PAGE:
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Thai Premier Stands Firm as Protests Spread, Threaten Summit

Written By vibykhmer on Thursday, April 9, 2009 | 6:17 PM


By Daniel Ten Kate and Suttinee Yuvejwattana

April 10 (Bloomberg) -- Thai Prime Minister Abhisit Vejjajiva rejected the demands of protesters who used taxis to block Bangkok’s streets in a bid to force his ouster before he hosts a summit of Asian leaders that starts today.

Tens of thousands of people remained camped out at the premier’s office and other locations in the capital after bringing traffic in key intersections to a standstill. Abhisit, declaring today a public holiday, said the protesters “broke the law” and vowed not to quit or call an election.
“Dissolving the parliament is not an appropriate option at the moment,” Abhisit, 44, said in a nationally televised address late yesterday. “The right time to consider that is when we have political stability and the expression of people’s rights without a climate of violence.”

The expanding rallies threaten to undermine Abhisit’s four- month-old administration as he welcomes 15 leaders attending the three-day Association of Southeast Asian Nations meeting. Demonstrators, who have surrounded his office since March 26, say his government is illegitimate because he took power after a court disbanded the former ruling party.

“The situation is volatile and could turn violent,” said Thitinan Pongsudhirak, a professor at Bangkok’s Chulalongkorn University. “They have pent-up rage from being insulted, underestimated and dismissed by the establishment.”

Protesters planned to travel to Pattaya, a resort town 150 kilometers (90 miles) south of the capital, where the Asean summit will take place, said protest leader Jatuporn Prompan. Leaders from China, Japan, India, South Korea, Australia and New Zealand also plan to attend the meeting.

Disable Government

“Our aim is to make the government unable to function,” protest leader Jatuporn Prompan said by telephone. “Our demand hasn’t been met.”

Abhisit said the government has stepped up security in Pattaya to prevent demonstrators from disrupting the summit. His car was attacked by a group of protesters on April 7 in the resort town as he returned to Bangkok from a cabinet meeting.

The protests escalated on April 8 when crowds besieged the house of Privy Council President Prem Tinsulanonda, 88. They say Prem, King Bhumibol Adulyadej’s top adviser, and two fellow advisers should step down for allegedly plotting the coup that ousted former Prime MinisterThaksin Shinawatra. Prem has denied any involvement in the 2006 coup.

In targeting Prem, a former army chief and prime minister, the demonstrators face accusations they are criticizing the monarchy, a crime in Thailand that can see offenders jailed for as many as 15 years. Under Thailand’s constitutional monarchy, the king is head of state while the prime minister and parliament govern. The king must still approve all legislation.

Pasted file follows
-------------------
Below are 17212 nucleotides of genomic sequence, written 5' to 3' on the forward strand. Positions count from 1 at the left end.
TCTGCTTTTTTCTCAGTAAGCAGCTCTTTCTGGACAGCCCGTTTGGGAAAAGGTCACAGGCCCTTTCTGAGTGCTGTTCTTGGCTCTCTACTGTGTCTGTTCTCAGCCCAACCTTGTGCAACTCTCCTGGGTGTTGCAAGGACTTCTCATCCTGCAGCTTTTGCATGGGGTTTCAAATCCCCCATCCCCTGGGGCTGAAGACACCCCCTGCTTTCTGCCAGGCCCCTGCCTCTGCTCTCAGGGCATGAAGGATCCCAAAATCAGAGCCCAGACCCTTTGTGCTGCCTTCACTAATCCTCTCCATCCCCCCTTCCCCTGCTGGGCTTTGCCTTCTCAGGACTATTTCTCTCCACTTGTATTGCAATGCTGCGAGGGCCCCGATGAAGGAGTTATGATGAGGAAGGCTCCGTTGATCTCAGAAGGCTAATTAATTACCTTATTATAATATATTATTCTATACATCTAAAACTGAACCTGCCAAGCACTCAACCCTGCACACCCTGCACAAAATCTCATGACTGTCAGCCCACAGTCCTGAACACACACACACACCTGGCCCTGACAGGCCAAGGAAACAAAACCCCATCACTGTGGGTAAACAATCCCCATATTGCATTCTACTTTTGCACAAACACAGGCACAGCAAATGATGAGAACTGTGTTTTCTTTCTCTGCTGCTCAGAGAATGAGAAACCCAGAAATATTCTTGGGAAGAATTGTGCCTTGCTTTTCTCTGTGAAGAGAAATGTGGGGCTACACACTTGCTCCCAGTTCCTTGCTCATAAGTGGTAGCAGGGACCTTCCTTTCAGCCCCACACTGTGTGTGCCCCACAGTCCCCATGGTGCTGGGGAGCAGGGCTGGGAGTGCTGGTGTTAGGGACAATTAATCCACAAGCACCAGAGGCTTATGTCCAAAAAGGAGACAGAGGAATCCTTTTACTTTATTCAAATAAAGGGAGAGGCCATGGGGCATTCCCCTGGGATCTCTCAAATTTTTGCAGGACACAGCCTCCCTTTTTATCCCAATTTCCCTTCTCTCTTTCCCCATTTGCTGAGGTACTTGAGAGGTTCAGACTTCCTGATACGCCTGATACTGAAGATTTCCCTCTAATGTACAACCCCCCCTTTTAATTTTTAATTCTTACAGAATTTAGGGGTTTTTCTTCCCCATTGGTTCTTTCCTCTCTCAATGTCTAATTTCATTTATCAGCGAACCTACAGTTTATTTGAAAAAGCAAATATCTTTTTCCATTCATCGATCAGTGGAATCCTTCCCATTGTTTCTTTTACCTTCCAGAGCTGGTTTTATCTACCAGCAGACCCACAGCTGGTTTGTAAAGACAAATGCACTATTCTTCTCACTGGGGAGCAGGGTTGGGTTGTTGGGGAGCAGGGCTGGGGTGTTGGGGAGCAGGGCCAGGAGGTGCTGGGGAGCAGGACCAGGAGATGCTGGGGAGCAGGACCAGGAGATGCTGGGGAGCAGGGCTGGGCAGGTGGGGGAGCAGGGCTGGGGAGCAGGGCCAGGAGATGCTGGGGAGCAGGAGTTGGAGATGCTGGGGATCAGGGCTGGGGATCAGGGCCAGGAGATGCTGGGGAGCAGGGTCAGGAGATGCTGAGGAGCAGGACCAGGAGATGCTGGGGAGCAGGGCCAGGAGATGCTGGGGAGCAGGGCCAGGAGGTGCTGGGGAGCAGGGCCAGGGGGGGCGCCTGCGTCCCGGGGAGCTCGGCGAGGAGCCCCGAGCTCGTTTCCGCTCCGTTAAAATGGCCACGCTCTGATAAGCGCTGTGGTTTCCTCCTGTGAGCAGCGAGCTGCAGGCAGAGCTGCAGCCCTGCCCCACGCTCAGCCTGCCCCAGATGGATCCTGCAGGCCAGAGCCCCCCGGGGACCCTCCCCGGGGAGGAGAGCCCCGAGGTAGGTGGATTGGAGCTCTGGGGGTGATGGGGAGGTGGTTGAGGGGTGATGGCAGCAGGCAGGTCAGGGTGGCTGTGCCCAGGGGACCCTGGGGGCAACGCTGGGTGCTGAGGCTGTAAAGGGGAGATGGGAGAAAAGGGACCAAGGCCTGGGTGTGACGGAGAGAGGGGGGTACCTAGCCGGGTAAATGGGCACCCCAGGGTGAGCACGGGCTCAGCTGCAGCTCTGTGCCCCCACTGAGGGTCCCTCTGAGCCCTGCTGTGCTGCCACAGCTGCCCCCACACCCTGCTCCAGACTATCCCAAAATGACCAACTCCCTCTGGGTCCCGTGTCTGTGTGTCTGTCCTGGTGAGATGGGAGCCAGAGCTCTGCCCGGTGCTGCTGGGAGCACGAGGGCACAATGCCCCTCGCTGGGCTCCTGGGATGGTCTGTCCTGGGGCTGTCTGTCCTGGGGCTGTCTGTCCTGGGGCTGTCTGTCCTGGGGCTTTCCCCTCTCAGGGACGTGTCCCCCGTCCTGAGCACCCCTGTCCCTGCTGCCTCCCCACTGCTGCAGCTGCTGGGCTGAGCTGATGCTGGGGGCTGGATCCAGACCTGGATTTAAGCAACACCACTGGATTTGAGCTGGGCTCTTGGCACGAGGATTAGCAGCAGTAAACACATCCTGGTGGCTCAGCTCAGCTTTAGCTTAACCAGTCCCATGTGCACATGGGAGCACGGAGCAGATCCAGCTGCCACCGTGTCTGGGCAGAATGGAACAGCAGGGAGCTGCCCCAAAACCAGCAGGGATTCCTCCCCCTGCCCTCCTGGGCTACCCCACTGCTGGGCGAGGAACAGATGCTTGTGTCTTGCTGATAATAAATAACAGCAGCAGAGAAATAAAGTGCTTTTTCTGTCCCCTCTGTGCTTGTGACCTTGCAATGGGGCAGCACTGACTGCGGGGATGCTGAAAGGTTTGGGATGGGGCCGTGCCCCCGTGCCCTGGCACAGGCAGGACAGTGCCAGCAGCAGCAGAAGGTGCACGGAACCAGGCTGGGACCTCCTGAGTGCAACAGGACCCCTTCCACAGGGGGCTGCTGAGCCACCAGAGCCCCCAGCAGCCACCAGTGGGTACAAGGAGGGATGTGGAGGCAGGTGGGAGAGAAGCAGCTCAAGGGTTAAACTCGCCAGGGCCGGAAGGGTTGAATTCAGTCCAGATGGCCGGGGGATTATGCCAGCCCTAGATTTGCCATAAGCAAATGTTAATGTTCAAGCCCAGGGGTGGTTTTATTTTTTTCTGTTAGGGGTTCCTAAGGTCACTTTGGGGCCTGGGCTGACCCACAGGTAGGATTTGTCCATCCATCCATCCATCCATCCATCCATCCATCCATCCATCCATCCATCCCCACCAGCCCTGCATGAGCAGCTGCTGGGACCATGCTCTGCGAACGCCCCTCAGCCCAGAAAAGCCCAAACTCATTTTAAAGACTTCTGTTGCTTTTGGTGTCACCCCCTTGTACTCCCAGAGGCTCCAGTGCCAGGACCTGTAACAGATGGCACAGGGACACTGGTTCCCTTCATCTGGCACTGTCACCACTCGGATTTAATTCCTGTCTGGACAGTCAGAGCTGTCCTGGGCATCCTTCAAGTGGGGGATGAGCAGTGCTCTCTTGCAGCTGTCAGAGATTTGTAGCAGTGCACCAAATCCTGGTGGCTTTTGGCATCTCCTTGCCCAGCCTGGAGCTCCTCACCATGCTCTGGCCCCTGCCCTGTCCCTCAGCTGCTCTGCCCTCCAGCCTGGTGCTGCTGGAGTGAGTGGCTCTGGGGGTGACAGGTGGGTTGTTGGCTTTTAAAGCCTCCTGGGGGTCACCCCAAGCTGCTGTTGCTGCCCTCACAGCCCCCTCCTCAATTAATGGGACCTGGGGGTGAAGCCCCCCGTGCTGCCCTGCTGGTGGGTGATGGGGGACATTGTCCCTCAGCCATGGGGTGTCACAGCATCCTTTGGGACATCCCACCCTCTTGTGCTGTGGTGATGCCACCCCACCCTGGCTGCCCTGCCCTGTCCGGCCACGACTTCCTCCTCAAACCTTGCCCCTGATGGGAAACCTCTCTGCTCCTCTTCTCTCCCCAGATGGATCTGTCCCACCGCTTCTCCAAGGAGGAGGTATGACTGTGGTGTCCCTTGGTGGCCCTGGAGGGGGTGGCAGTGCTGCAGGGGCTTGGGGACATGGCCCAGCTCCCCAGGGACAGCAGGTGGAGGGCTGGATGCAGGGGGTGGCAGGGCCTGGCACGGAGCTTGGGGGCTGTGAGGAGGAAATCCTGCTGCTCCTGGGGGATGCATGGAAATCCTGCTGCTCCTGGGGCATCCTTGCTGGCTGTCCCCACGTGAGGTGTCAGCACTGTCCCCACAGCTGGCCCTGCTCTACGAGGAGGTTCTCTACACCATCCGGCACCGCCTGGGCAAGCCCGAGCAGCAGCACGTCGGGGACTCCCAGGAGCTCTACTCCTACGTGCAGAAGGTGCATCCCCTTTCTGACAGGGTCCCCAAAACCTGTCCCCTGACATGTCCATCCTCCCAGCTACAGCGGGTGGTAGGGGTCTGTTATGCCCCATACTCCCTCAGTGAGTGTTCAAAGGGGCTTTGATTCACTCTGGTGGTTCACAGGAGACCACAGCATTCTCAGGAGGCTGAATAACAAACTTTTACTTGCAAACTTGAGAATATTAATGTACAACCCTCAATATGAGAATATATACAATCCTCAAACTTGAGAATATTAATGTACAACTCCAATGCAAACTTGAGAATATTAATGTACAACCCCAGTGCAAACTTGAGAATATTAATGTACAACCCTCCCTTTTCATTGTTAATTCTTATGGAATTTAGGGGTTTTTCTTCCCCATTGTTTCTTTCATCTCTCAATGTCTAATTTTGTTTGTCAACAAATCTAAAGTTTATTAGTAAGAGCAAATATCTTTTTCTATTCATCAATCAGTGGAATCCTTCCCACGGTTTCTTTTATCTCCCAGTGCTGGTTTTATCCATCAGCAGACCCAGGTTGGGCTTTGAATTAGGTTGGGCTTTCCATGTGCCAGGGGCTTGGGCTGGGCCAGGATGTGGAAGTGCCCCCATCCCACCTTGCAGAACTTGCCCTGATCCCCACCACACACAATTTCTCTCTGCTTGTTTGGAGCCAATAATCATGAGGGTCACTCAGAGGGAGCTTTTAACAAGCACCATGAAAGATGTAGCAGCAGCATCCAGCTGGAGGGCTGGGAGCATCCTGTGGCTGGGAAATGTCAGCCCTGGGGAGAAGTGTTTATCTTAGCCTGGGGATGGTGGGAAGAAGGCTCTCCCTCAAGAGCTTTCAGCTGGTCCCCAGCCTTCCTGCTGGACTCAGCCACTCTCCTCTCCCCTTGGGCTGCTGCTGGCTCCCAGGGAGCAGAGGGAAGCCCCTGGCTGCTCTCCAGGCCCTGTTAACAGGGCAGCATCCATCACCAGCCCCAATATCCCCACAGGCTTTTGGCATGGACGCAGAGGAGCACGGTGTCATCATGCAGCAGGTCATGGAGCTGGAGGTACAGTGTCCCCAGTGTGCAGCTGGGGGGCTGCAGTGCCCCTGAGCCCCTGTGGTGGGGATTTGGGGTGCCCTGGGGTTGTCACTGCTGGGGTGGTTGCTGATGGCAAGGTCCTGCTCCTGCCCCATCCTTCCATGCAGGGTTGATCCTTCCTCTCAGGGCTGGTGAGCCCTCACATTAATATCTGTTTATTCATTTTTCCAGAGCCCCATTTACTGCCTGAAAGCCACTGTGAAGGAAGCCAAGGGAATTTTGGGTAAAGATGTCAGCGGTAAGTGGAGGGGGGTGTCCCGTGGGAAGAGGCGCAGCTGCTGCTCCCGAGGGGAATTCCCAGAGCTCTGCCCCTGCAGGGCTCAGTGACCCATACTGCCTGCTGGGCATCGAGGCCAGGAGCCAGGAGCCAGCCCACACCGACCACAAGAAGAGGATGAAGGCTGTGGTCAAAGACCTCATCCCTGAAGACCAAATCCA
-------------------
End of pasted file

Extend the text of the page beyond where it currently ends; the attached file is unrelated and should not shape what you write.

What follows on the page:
Red Shirts

The protesters wear red shirts to distinguish themselves from rivals who sported yellow to show loyalty to King Bhumibol during a 193-day campaign to remove a pro-Thaksin government last year. They came from 35 provinces, mostly in Thaksin’s electoral base in northeast Thailand, to join the April 8 march.

“We love peace, but we need to fight,” Thaksin told a rally late yesterday via videophone. “We have to tell the world this government is no longer legitimate.”

Thaksin, who fled Thailand last year to escape corruption charges, has spoken to his supporters through a video link-up in rallies throughout the country since Abhisit took power. He was sentenced to two years in prison in October for helping his wife buy land from the government while he served as prime minister.

Since the coup, the courts disbanded two pro-Thaksin parties and banned about 140 politicians loyal to him, including former Prime Minister Somchai Wongsawat in December. Parties linked to Thaksin have won the past four national elections on heavy support from the northeast, Thailand’s poorest region.

Airport Protest

Abhisit took power in December after protesters who support him shut down the country’s airports for eight days and a court dissolved the ruling party for vote buying. He wooed a faction of lawmakers that previously backed Thaksin to join his coalition, and consolidated his parliamentary majority in a March 21 confidence vote.

Thailand’s consumer confidence fell to the lowest level in more than seven years in March, buffeted by the protests and an economy heading for its first annual contraction in more than a decade. The index dropped to 66 from 67.2 in February, the University of the Thai Chamber of Commerce said yesterday.

Thailand’s Stock Exchange of Thailand will remain open today along with banks, Patareeya Benjapolchai, its president, said by phone. The benchmark SET Index has risen 1.6 percent since protests began March 26, compared with a 3.7 percent rise in the MSCI Asia Pacific Index.

To contact the reporters on this story: Daniel Ten Kate in Bangkok at dtenkate@bloomberg.net; Suttinee Yuvejwattana in Bangkok at suttinee1@bloomberg.net

1 comments:

  1. The corruption level of a country is assessed in many ways. One is the "just and fair" operation of the government. This is glaringly missing in Thailand, especially the way the government define the protestors. At one time protestors are called "People Power", at another time they are known as "Rioters".

    Thailand is the only country in the world where the airport is being hijacked. This is something really amusing - we call those who hijack plane as "hijacker", those who destroy the plane as "terrorist" and those who hijack the airport as "Thai Government". This is how the world perception of how "just and fair" the Thai government is.

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